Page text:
Only weeks after the end of joint patrols, the 4th Brigade launched a major three-week operation in Uruzgan targeting insurgents and capturing weapons caches. This operation was the final 205 Corp operation designed to prepare Afghan security forces to operate independently before the 2012 winter. Based on the most recent advice and assessment, Uruzgan is now expected to fully transition to Afghan-led security responsibility by the end of this year.


As transition proceeds, there will be changes in the composition of the ADF commitment in Afghanistan. Over the past few years, Australia has had approximately 1,550 personnel in Afghanistan. With the shift in focus from training and mentoring to advising and supporting, the 680-strong 3RAR Task Group was replaced by the 330-strong 7RAR Task Group in November last year.

Similarly, with the commencement of independent operations by the infantry kandaks of the ANA 4th Brigade, the 16 ASLAV vehicles which were used to provide firepower and fire support to patrols conducted by ADF personnel are no longer required. These vehicles are now in the process of being returned to Australia.

The overall number of ADF personnel will not substantially decrease until towards the end of this year as additional personnel are deployed temporarily to support the transition and redeployment effort. For example, in October last year, 65 ADF personnel deployed to Uruzgan to assume responsibility for security at the Multinational Base Tarin Kot following the departure of the Slovak Force Protection Platoon which had provided security at Tarin Kot since the formation of Combined Team-Uruzgan in August 2010.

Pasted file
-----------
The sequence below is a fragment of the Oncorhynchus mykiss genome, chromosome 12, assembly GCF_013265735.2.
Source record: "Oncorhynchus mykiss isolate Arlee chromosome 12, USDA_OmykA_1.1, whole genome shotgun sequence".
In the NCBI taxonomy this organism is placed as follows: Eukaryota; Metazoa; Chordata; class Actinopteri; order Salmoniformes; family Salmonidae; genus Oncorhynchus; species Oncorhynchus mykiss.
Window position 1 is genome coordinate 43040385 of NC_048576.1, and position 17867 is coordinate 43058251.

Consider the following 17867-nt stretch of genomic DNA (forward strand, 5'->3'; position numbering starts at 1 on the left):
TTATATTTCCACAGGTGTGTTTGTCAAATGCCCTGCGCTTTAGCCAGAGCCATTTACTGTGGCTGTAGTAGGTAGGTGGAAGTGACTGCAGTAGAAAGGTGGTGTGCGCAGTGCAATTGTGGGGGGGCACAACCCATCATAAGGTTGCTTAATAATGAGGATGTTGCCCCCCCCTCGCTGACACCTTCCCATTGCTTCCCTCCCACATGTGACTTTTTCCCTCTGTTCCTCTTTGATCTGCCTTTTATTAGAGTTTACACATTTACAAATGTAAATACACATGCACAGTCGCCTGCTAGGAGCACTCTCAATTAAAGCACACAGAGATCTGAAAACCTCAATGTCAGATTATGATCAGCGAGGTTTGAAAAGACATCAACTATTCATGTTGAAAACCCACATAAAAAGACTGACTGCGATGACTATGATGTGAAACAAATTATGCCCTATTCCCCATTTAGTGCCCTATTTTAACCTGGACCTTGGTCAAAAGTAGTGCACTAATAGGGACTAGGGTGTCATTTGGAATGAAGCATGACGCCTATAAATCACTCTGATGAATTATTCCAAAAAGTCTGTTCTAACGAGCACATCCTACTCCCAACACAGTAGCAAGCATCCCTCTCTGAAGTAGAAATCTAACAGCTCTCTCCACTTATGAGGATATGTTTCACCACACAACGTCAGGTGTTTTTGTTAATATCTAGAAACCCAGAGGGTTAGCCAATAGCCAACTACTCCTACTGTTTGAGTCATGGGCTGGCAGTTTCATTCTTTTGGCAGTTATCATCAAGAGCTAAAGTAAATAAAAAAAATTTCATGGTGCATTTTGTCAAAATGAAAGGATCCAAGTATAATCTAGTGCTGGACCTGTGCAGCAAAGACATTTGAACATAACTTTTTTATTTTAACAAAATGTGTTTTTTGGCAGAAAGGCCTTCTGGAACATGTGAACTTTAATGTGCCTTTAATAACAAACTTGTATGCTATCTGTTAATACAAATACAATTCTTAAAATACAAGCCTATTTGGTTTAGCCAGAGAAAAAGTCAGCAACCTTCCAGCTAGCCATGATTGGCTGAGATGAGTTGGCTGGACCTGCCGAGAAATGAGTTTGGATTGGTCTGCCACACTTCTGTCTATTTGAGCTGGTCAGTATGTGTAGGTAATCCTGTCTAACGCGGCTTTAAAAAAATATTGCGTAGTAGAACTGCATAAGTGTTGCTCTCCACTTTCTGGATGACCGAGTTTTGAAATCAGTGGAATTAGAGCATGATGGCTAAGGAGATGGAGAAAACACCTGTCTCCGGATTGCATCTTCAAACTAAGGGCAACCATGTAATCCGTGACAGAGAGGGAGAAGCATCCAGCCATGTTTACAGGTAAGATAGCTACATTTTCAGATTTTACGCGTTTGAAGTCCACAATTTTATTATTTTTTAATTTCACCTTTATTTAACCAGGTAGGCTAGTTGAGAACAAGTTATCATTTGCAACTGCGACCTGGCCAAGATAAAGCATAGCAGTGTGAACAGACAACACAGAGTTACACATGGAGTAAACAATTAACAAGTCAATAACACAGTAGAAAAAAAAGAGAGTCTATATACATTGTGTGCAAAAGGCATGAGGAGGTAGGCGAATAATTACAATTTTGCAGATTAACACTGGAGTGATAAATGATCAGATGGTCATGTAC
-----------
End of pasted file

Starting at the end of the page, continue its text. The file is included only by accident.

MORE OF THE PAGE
An initial ADF transition redeployment planning team of around 20 personnel deployed to the Middle East last year to assist with planning for the redeployment of ADF troops and equipment and the disposal of ADF infrastructure. Additional redeployment personnel were deployed in December 2012 to support the task, with the bulk of the redeployment personnel scheduled to be deployed in March and June this year.

Australia's p ost-2014 mission

Australia is committed to supporting Afghanistan through to transition in December 2014 and beyond. Australia demonstrated this commitment to the people of Afghanistan and the international community at the Chicago Summit, with the signing of the Comprehensive Long-Term Partnership between Australia and Afghanistan. The Comprehensive Long-Term Partnership demonstrates that Australia is committed to supporting Afghanistan beyond 2014 through cooperation in the areas of security, trade and development, and building the capacity of Afghanistan's national institutions.